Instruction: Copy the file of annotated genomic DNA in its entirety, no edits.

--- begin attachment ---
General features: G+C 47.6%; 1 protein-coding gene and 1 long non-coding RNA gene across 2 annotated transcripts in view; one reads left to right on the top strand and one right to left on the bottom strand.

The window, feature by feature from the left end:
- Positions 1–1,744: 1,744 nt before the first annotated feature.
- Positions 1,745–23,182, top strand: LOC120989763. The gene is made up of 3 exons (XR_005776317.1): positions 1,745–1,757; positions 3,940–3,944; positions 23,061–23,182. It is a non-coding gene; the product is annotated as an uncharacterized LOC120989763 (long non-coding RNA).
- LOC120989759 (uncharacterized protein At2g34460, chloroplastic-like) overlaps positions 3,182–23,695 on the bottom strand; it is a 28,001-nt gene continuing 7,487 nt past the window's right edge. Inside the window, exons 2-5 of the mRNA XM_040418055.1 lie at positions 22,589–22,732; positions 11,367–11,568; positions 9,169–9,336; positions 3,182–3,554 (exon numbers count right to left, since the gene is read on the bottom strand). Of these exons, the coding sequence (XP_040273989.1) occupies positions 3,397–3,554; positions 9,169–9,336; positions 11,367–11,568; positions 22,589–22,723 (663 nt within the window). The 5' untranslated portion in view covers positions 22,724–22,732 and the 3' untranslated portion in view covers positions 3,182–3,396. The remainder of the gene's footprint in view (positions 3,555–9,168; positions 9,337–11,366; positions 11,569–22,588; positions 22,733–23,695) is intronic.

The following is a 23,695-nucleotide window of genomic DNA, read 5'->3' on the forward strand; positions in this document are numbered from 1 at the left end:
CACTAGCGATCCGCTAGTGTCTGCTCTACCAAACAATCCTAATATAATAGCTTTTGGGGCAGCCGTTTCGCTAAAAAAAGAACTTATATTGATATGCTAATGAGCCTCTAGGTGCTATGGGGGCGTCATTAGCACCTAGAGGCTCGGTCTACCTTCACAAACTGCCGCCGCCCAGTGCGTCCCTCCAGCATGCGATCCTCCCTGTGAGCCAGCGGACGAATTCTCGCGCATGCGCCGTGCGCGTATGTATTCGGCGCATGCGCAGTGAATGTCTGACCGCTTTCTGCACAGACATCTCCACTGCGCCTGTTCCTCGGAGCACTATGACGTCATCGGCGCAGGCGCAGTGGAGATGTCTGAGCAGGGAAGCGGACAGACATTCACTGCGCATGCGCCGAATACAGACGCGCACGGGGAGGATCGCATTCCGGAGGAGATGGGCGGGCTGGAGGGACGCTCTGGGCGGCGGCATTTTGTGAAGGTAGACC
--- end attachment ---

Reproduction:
General features: G+C 47.6%; 1 protein-coding gene and 1 long non-coding RNA gene across 2 annotated transcripts in view; one reads left to right on the top strand and one right to left on the bottom strand.

The window, feature by feature from the left end:
- Positions 1–1,744: 1,744 nt before the first annotated feature.
- Positions 1,745–23,182, top strand: LOC120989763. The gene is made up of 3 exons (XR_005776317.1): positions 1,745–1,757; positions 3,940–3,944; positions 23,061–23,182. It is a non-coding gene; the product is annotated as an uncharacterized LOC120989763 (long non-coding RNA).
- LOC120989759 (uncharacterized protein At2g34460, chloroplastic-like) overlaps positions 3,182–23,695 on the bottom strand; it is a 28,001-nt gene continuing 7,487 nt past the window's right edge. Inside the window, exons 2-5 of the mRNA XM_040418055.1 lie at positions 22,589–22,732; positions 11,367–11,568; positions 9,169–9,336; positions 3,182–3,554 (exon numbers count right to left, since the gene is read on the bottom strand). Of these exons, the coding sequence (XP_040273989.1) occupies positions 3,397–3,554; positions 9,169–9,336; positions 11,367–11,568; positions 22,589–22,723 (663 nt within the window). The 5' untranslated portion in view covers positions 22,724–22,732 and the 3' untranslated portion in view covers positions 3,182–3,396. The remainder of the gene's footprint in view (positions 3,555–9,168; positions 9,337–11,366; positions 11,569–22,588; positions 22,733–23,695) is intronic.

The following is a 23,695-nucleotide window of genomic DNA, read 5'->3' on the forward strand; positions in this document are numbered from 1 at the left end:
CACTAGCGATCCGCTAGTGTCTGCTCTACCAAACAATCCTAATATAATAGCTTTTGGGGCAGCCGTTTCGCTAAAAAAAGAACTTATATTGATATGCTAATGAGCCTCTAGGTGCTATGGGGGCGTCATTAGCACCTAGAGGCTCGGTCTACCTTCACAAACTGCCGCCGCCCAGTGCGTCCCTCCAGCATGCGATCCTCCCTGTGAGCCAGCGGACGAATTCTCGCGCATGCGCCGTGCGCGTATGTATTCGGCGCATGCGCAGTGAATGTCTGACCGCTTTCTGCACAGACATCTCCACTGCGCCTGTTCCTCGGAGCACTATGACGTCATCGGCGCAGGCGCAGTGGAGATGTCTGAGCAGGGAAGCGGACAGACATTCACTGCGCATGCGCCGAATACAGACGCGCACGGGGAGGATCGCATTCCGGAGGAGATGGGCGGGCTGGAGGGACGCTCTGGGCGGCGGCATTTTGTGAAGGTAGACC